Stimulating Indian infrastructure growth

By Akshay Jaitly and Ameya Khandge,Trilegal

With the international liquidity crunch making its impact felt in India, the government and the Reserve Bank of India (RBI) have taken a series of measures, since the middle of 2008, to bolster the infrastructure sector, as this sector is seen as a potential engine for growth in a slowing economy.

Accessing funds overseas

On the external commercial borrowings (ECB) front, the RBI created a wider window for the infrastructure sector for end use involving rupee capital expenditure. Soon after, however, end use for rupee expenditure was liberalized to the position prevailing prior to August 2007 – i.e. freely permissible under the automatic route for corporate and infrastructure-related loans alike – up to US$500 million per year.

Akshay Jaitly Partner Trilegal
Akshay Jaitly

The government’s measures do not stop here and its commitment to the sector was equally evident in the monetary and fiscal measures constituting the recently announced stimulus package – part II.

The removal of interest rate caps under the ECB policy, although not directed exclusively to infrastructure, has been generally well received by the industry. It is anticipated that this will assist in creating access to overseas capital.

The measured relaxations to all-in-cost ceilings undertaken earlier were not as successful in keeping in sync with the international credit markets and the increasing cost of credit. In addition, non-banking financial companies lending for infrastructure projects are now permitted to access the ECB route from multilateral and bilateral financial institutions.

What remains now is for international banks to regain their appetite for lending.

Government funds

In the previous stimulus package, the government had authorized India Infrastructure Finance Corporation (IIFCL) – the government’s special purpose vehicle for infrastructure finance – to raise tax-free bonds worth up to Rs1,000 billion (US$19.3 billion) to facilitate financial closure for public-private partnership infrastructure projects.

IIFCL has been provided access to an additional Rs3,000 billion through similar tax-free bonds once the first round of funds have been utilized. The objective is to fund infrastructure projects – in particular highways and ports – at competitive rates.

Other measures

Special asset classification provisions have made for seven key identified infrastructure projects that were delayed due to the developments in the international credit markets.

Finally, the general lowering of interest rates by the RBI should at some point in the foreseeable future make domestic debt funds more affordable for borrowers, provided of course that the projects seeking funding are financially viable.

Practical steps required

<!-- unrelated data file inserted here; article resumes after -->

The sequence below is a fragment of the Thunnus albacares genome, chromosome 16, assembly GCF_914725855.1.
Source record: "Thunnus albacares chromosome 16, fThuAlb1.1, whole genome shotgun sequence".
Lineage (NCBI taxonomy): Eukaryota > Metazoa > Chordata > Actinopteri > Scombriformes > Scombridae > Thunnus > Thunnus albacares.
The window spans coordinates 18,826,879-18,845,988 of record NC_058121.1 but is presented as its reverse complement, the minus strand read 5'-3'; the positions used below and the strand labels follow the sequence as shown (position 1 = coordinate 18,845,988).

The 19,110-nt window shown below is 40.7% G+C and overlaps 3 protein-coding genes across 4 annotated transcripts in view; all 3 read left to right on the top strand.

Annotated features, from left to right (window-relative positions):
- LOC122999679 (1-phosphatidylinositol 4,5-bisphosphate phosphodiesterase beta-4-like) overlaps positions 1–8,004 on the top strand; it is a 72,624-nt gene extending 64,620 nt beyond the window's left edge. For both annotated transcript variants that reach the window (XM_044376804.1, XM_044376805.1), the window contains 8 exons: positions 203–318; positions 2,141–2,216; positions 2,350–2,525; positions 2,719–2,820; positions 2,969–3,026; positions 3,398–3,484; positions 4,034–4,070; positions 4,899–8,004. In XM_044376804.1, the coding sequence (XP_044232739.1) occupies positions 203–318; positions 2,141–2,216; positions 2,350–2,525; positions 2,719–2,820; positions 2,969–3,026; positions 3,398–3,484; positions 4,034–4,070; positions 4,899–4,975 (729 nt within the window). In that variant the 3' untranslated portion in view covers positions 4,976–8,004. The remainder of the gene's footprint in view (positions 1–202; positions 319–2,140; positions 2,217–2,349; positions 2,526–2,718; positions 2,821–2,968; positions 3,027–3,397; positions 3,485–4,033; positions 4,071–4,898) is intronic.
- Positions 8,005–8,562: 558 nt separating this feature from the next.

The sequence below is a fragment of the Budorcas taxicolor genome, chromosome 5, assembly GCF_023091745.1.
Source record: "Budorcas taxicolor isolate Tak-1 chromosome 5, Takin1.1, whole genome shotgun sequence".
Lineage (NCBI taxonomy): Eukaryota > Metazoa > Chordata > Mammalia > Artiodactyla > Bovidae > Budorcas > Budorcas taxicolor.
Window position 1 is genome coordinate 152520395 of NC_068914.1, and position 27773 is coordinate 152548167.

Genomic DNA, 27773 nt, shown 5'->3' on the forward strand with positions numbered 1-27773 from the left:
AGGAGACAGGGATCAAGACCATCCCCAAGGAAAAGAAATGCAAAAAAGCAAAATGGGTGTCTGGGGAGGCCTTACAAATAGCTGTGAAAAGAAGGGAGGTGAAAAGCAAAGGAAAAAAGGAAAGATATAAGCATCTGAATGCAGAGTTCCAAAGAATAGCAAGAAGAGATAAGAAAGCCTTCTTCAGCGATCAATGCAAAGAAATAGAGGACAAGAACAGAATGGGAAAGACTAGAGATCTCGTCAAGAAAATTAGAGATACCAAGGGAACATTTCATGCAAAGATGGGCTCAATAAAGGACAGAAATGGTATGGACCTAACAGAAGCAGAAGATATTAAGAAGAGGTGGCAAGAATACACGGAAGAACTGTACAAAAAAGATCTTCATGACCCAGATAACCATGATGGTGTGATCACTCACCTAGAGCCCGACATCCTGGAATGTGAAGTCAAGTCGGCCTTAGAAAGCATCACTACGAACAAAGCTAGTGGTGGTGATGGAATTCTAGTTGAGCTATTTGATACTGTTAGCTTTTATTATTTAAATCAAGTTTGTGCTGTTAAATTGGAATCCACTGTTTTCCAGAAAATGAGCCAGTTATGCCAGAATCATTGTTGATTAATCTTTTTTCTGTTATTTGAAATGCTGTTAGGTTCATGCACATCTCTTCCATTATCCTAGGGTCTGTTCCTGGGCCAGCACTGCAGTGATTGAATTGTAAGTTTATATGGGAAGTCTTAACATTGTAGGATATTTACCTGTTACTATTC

These positive moves now need to be coupled with a few practical steps that would encourage both investors and lenders to look more seriously at Indian infrastructure projects.

Ameya Khandge Counsel Trilegal
Ameya Khandge

First, improvements are required at the conception and management stage of bid processes for large public infrastructure projects. Examples of this come from changes made to the eligibility criteria for the recent tenders issued with respect to highway projects. These changes restricted the number of bids an entity could make and did not permit any member of a bidding consortium to hold over 1% interest, directly or indirectly, in any member of any other bidding consortium.

This severely restricted the number of bidders (many companies simply did not know whether or not a group company held any interest in another bidder) meaning that some projects did not attract the minimum number of bids required by the tender process.

Further, a lack of clarity on tender conditions has meant that some of these conditions are capable of being amended after the project has been awarded, making them subject to challenges by unsuccessful bidders and leading to delays.

Second, greater transparency and predictability is required in the manner in which permits and consents for infrastructure projects are granted.

In most cases, no time limits are imposed on central, state and local governments to grant or refuse consents and too much discretion remains in the hands of government officials.

This too can lead to delays and worse, the non-implementation of otherwise viable and necessary projects.

Akshay Jaitly is a partner at Trilegal in Delhi and Ameya Khandge is a counsel at Trilegal in Mumbai. The firm has offices in Delhi, Mumbai, Bangalore and Hyderabad and has over 100 lawyers, some of whom have experience with law firms in the United States, the United Kingdom and Japan.


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